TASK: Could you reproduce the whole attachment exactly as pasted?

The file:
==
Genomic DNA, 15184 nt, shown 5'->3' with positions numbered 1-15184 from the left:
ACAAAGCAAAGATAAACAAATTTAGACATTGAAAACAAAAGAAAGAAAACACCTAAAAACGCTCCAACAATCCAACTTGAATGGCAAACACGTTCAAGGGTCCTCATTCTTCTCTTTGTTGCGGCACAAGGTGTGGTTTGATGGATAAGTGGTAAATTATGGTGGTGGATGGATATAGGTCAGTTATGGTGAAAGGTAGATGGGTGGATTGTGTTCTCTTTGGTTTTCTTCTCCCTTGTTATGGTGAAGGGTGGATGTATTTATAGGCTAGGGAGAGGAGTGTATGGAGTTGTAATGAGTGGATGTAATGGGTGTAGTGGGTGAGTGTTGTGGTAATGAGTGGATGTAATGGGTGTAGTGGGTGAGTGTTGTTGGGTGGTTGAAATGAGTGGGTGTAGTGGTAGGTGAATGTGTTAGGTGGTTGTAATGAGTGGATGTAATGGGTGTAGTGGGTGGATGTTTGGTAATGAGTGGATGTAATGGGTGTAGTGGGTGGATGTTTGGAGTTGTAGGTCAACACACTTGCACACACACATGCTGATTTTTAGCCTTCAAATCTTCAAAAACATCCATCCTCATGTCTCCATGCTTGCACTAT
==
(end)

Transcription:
Genomic DNA, 15184 nt, shown 5'->3' with positions numbered 1-15184 from the left:
ACAAAGCAAAGATAAACAAATTTAGACATTGAAAACAAAAGAAAGAAAACACCTAAAAACGCTCCAACAATCCAACTTGAATGGCAAACACGTTCAAGGGTCCTCATTCTTCTCTTTGTTGCGGCACAAGGTGTGGTTTGATGGATAAGTGGTAAATTATGGTGGTGGATGGATATAGGTCAGTTATGGTGAAAGGTAGATGGGTGGATTGTGTTCTCTTTGGTTTTCTTCTCCCTTGTTATGGTGAAGGGTGGATGTATTTATAGGCTAGGGAGAGGAGTGTATGGAGTTGTAATGAGTGGATGTAATGGGTGTAGTGGGTGAGTGTTGTGGTAATGAGTGGATGTAATGGGTGTAGTGGGTGAGTGTTGTTGGGTGGTTGAAATGAGTGGGTGTAGTGGTAGGTGAATGTGTTAGGTGGTTGTAATGAGTGGATGTAATGGGTGTAGTGGGTGGATGTTTGGTAATGAGTGGATGTAATGGGTGTAGTGGGTGGATGTTTGGAGTTGTAGGTCAACACACTTGCACACACACATGCTGATTTTTAGCCTTCAAATCTTCAAAAACATCCATCCTCATGTCTCCATGCTTGCACTAT